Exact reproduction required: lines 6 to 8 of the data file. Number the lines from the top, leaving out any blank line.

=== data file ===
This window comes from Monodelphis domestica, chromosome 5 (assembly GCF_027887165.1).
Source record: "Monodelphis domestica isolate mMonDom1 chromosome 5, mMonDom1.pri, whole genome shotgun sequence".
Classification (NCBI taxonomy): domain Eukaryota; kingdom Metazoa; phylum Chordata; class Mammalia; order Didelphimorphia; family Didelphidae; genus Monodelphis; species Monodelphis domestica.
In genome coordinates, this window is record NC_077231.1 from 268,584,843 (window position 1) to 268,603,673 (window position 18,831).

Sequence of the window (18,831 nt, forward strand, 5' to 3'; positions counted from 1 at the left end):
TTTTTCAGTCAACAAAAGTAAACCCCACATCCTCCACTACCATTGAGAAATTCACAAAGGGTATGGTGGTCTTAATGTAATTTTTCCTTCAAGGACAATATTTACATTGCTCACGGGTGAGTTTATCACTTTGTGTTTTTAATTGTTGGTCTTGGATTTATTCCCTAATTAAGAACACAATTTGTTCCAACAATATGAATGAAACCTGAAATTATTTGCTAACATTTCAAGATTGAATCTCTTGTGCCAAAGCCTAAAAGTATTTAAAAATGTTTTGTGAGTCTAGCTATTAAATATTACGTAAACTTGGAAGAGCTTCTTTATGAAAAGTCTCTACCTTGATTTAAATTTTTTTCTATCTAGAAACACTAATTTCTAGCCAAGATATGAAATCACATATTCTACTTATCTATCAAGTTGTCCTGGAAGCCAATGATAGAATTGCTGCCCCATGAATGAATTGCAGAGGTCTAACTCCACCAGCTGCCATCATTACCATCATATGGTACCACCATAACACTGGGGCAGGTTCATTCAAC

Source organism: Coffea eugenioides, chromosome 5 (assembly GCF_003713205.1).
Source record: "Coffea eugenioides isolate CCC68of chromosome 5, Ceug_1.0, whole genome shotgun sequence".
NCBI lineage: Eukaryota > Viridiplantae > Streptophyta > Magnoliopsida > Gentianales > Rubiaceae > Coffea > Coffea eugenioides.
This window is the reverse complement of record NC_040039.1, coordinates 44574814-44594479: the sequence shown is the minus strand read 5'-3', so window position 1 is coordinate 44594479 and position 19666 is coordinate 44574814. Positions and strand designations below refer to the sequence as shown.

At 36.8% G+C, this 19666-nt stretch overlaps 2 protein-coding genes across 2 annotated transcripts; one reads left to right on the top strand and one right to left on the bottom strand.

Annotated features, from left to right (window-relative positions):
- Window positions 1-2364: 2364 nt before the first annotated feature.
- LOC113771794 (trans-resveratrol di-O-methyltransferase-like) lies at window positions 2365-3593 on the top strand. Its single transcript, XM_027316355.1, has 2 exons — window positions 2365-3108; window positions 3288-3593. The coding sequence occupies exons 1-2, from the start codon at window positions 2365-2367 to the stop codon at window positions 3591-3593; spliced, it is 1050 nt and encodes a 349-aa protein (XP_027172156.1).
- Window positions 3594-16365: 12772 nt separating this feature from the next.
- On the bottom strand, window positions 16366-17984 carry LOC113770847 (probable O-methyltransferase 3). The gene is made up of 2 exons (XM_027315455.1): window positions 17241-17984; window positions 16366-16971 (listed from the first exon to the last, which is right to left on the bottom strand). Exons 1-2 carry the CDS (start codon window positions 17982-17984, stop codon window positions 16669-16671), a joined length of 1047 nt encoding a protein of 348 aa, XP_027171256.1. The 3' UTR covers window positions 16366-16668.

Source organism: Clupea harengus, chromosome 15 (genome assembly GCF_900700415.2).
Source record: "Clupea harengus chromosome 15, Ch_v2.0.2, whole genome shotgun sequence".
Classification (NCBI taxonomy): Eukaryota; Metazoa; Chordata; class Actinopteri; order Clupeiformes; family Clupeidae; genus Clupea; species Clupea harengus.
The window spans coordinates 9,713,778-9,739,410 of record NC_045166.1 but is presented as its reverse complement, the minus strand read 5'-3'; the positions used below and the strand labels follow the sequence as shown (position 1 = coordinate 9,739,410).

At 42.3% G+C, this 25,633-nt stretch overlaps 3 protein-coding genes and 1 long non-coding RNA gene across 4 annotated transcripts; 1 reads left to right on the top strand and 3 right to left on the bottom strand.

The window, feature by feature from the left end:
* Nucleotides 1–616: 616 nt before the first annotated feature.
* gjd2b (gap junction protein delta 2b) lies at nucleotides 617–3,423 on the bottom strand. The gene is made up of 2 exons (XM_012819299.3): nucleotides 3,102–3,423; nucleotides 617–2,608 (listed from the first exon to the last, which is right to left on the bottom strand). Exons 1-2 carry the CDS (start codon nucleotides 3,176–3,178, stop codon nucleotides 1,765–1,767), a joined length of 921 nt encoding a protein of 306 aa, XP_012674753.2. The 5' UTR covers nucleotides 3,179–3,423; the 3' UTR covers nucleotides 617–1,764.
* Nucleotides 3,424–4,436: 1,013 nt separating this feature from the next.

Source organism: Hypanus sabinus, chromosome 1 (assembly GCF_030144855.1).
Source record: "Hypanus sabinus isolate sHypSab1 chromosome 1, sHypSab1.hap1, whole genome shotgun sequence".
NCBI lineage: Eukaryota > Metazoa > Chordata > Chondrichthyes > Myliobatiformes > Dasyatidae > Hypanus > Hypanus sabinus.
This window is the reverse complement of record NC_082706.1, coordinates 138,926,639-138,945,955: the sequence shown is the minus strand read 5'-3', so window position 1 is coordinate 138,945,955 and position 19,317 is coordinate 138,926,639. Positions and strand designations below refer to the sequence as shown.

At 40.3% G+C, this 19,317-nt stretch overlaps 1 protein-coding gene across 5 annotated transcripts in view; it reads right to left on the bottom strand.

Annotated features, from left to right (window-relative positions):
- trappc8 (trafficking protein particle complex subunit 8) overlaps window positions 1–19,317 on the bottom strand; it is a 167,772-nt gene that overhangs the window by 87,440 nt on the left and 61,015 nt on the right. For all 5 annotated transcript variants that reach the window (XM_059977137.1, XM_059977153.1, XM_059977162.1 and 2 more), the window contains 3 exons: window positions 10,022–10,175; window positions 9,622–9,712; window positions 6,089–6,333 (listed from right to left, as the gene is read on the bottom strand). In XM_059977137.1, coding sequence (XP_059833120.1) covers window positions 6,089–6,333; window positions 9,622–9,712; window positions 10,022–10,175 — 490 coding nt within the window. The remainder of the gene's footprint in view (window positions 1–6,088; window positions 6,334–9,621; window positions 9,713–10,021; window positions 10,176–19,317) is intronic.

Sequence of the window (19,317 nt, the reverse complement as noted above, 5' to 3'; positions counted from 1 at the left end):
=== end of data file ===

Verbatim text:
TTTTTCAGTCAACAAAAGTAAACCCCACATCCTCCACTACCATTGAGAAATTCACAAAGGGTATGGTGGTCTTAATGTAATTTTTCCTTCAAGGACAATATTTACATTGCTCACGGGTGAGTTTATCACTTTGTGTTTTTAATTGTTGGTCTTGGATTTATTCCCTAATTAAGAACACAATTTGTTCCAACAATATGAATGAAACCTGAAATTATTTGCTAACATTTCAAGATTGAATCTCTTGTGCCAAAGCCTAAAAGTATTTAAAAATGTTTTGTGAGTCTAGCTATTAAATATTACGTAAACTTGGAAGAGCTTCTTTATGAAAAGTCTCTACCTTGATTTAAATTTTTTTCTATCTAGAAACACTAATTTCTAGCCAAGATATGAAATCACATATTCTACTTATCTATCAAGTTGTCCTGGAAGCCAATGATAGAATTGCTGCCCCATGAATGAATTGCAGAGGTCTAACTCCACCAGCTGCCATCATTACCATCATATGGTACCACCATAACACTGGGGCAGGTTCATTCAAC

Source organism: Coffea eugenioides, chromosome 5 (assembly GCF_003713205.1).
Source record: "Coffea eugenioides isolate CCC68of chromosome 5, Ceug_1.0, whole genome shotgun sequence".